As we approach from the hills to the south of the town, a flat top mount of mining debris signals that we have arrived. Broken Hill is clearly a prosperous mining town. After camping for days with basic facilities and no shops to speak off, we indulge in all the town has to offer. There is a nice diner in the centre of town. There is historic stuff. And to our surprise there are many art galleries, here in the middle of the outback.
The people are more diverse than we expected. Miners, artsy people, real outback folk and indigenous people mingle in town; young and old. In the outback, a lot of the young people move away to the big cities – and apparently Broken Hill has enough to offer for young people to stick around or come here for work.
We visit the base of the Royal Flying Doctor Service (RFDS), just out of town at the airport. The visitor centre tells the history and story of medical aid (or the lack of it) in remote Australia. There are all kinds of maps and charts, figures and numbers that show how remote we already are and how much of this gigantic country actually is considered to be a remote or even ‘very remote’ area.
Most people on the continent live in or near the cities along the East and South coast, and in Perth. The huge arid outback, the size of Europe, houses less than 700.000 people. Half of them in towns like Broken Hill… And we still got 4G connection! It’s weird, but the main feeling visiting the flying doctors is: ‘Wow! This is serious!’.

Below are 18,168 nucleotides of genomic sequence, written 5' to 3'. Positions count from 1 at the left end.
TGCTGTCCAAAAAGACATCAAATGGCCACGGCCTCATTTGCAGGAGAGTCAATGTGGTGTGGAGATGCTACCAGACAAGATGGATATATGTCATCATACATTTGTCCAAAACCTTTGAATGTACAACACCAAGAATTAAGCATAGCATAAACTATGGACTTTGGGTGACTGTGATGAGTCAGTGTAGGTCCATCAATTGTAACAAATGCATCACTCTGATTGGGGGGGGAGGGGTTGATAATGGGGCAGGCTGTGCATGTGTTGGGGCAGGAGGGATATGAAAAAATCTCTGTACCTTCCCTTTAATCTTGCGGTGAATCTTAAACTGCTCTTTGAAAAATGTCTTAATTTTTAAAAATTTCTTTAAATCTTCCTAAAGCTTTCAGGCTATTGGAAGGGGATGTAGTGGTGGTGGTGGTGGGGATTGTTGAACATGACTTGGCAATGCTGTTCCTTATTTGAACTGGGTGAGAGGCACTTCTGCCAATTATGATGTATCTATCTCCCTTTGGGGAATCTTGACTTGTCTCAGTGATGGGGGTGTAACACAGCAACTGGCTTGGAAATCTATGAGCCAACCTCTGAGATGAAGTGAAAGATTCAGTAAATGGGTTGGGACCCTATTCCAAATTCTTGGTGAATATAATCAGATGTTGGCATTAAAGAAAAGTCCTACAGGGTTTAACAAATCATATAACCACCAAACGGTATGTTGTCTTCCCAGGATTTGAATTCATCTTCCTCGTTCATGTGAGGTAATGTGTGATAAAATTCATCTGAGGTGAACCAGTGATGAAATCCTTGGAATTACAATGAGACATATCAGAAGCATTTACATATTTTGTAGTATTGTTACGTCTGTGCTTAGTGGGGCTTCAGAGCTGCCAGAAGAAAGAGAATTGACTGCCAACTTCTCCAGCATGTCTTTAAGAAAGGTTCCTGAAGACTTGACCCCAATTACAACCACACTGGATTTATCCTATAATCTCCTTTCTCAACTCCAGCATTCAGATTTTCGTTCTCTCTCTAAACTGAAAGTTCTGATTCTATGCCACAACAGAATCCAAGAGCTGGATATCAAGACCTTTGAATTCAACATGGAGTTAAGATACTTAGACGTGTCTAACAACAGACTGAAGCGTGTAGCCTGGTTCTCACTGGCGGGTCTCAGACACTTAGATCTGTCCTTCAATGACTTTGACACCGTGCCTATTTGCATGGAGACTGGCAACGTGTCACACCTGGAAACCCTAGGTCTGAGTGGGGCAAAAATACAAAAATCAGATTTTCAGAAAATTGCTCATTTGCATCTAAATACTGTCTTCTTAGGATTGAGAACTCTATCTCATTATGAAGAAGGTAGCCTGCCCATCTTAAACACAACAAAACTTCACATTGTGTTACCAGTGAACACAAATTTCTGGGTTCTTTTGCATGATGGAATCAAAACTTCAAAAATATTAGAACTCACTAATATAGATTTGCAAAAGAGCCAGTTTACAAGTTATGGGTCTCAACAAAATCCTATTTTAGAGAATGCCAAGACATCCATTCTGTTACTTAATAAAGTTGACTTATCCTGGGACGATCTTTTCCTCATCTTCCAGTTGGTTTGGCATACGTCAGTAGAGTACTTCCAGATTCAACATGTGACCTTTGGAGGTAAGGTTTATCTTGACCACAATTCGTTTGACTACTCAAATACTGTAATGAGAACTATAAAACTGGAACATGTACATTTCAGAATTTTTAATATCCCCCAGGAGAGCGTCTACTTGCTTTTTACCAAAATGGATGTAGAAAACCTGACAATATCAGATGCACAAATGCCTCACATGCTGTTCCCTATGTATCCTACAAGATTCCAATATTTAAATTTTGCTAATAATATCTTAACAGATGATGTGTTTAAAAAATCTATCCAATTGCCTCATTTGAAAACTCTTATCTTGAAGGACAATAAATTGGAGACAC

We get a peak into the control room and the hangar with the Beechcraft planes. We learn that the famous School of the Air for kids in the outback is a spin-off of the flying doctor service. Nowadays the famous radio (Victor Charlie Charlie, over…) is replaced by phone for the doctors and by internet for remote schooling. The folk at the visitor centre are extremely friendly. They even hand us a copy of a Dutch article on getting more doctors from indigenous origin. More info on the royal flying doctor service: www.flyingdoctor.org.au
There is plenty here for us to play the tourist the other days. We visit some art galleries and a cute geological museum, take a peak in the Palace Hotel with enormous murals of the outback, drive up to Silverton, a near ghost town where several movies have been shot (and even here: art galleries in the middle of the desert).
At the end of the day we visit the Living Desert and Sculptures Park for a short hike, spotting wallabies, kangaroos and flies, and a gorgeous sunset amongst sandstone sculptures. The sculptures are a 1990s initiative of the local art community bringing together an international group of artists.
The large mount of mining debris towering over town has a monument on top for the 900 miners that have died since the mines opened. The visitor centre and cafe-restaurant closed down not long after it was opened. The rather conservative community of Broken Hill never took to it, a local woman tells us, because the road up was too ‘dangerous’ and the modern architecture was all a bit too ‘different’. And the number of tourists coming in the high season are just too low to make the restaurant viable. Again, the feeling that we are somewhat off the beaten track comes back again.